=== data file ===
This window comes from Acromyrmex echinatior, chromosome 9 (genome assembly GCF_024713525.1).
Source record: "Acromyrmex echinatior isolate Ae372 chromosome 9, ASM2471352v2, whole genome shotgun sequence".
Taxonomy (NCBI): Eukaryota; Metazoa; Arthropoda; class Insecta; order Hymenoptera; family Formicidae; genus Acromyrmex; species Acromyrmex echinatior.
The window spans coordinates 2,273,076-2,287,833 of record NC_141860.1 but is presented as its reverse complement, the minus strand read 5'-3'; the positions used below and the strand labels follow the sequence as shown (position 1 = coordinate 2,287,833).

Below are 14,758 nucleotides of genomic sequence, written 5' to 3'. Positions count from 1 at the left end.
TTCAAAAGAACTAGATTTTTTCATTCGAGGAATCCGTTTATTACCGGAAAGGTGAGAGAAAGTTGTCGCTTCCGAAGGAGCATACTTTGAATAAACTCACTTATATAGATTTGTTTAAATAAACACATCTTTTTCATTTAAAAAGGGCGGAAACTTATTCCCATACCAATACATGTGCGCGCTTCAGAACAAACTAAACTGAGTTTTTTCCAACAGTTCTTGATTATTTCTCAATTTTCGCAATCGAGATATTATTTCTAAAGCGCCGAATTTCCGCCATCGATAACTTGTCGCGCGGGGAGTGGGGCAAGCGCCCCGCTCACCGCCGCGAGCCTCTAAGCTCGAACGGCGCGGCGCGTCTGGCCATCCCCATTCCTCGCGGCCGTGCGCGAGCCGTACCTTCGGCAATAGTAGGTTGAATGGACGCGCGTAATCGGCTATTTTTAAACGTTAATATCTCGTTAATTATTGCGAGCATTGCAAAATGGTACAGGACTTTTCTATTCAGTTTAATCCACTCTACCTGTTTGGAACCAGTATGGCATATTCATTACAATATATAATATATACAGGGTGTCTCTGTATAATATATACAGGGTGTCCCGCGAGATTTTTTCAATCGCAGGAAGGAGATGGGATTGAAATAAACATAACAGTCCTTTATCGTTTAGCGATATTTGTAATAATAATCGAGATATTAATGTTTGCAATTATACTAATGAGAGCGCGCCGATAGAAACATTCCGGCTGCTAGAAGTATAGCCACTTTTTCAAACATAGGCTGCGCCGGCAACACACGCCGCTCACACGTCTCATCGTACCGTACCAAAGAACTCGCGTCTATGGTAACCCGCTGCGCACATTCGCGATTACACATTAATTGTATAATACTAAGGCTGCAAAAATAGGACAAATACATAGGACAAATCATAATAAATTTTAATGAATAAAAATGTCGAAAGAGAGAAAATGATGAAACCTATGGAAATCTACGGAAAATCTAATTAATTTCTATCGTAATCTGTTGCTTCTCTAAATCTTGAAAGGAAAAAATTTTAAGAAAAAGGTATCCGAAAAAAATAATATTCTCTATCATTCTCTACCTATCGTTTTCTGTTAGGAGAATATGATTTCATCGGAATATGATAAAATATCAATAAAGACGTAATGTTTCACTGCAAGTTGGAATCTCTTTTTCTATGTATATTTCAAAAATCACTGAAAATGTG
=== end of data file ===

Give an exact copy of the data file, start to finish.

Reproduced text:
This window comes from Acromyrmex echinatior, chromosome 9 (genome assembly GCF_024713525.1).
Source record: "Acromyrmex echinatior isolate Ae372 chromosome 9, ASM2471352v2, whole genome shotgun sequence".
Taxonomy (NCBI): Eukaryota; Metazoa; Arthropoda; class Insecta; order Hymenoptera; family Formicidae; genus Acromyrmex; species Acromyrmex echinatior.
The window spans coordinates 2,273,076-2,287,833 of record NC_141860.1 but is presented as its reverse complement, the minus strand read 5'-3'; the positions used below and the strand labels follow the sequence as shown (position 1 = coordinate 2,287,833).

Below are 14,758 nucleotides of genomic sequence, written 5' to 3'. Positions count from 1 at the left end.
TTCAAAAGAACTAGATTTTTTCATTCGAGGAATCCGTTTATTACCGGAAAGGTGAGAGAAAGTTGTCGCTTCCGAAGGAGCATACTTTGAATAAACTCACTTATATAGATTTGTTTAAATAAACACATCTTTTTCATTTAAAAAGGGCGGAAACTTATTCCCATACCAATACATGTGCGCGCTTCAGAACAAACTAAACTGAGTTTTTTCCAACAGTTCTTGATTATTTCTCAATTTTCGCAATCGAGATATTATTTCTAAAGCGCCGAATTTCCGCCATCGATAACTTGTCGCGCGGGGAGTGGGGCAAGCGCCCCGCTCACCGCCGCGAGCCTCTAAGCTCGAACGGCGCGGCGCGTCTGGCCATCCCCATTCCTCGCGGCCGTGCGCGAGCCGTACCTTCGGCAATAGTAGGTTGAATGGACGCGCGTAATCGGCTATTTTTAAACGTTAATATCTCGTTAATTATTGCGAGCATTGCAAAATGGTACAGGACTTTTCTATTCAGTTTAATCCACTCTACCTGTTTGGAACCAGTATGGCATATTCATTACAATATATAATATATACAGGGTGTCTCTGTATAATATATACAGGGTGTCCCGCGAGATTTTTTCAATCGCAGGAAGGAGATGGGATTGAAATAAACATAACAGTCCTTTATCGTTTAGCGATATTTGTAATAATAATCGAGATATTAATGTTTGCAATTATACTAATGAGAGCGCGCCGATAGAAACATTCCGGCTGCTAGAAGTATAGCCACTTTTTCAAACATAGGCTGCGCCGGCAACACACGCCGCTCACACGTCTCATCGTACCGTACCAAAGAACTCGCGTCTATGGTAACCCGCTGCGCACATTCGCGATTACACATTAATTGTATAATACTAAGGCTGCAAAAATAGGACAAATACATAGGACAAATCATAATAAATTTTAATGAATAAAAATGTCGAAAGAGAGAAAATGATGAAACCTATGGAAATCTACGGAAAATCTAATTAATTTCTATCGTAATCTGTTGCTTCTCTAAATCTTGAAAGGAAAAAATTTTAAGAAAAAGGTATCCGAAAAAAATAATATTCTCTATCATTCTCTACCTATCGTTTTCTGTTAGGAGAATATGATTTCATCGGAATATGATAAAATATCAATAAAGACGTAATGTTTCACTGCAAGTTGGAATCTCTTTTTCTATGTATATTTCAAAAATCACTGAAAATGTG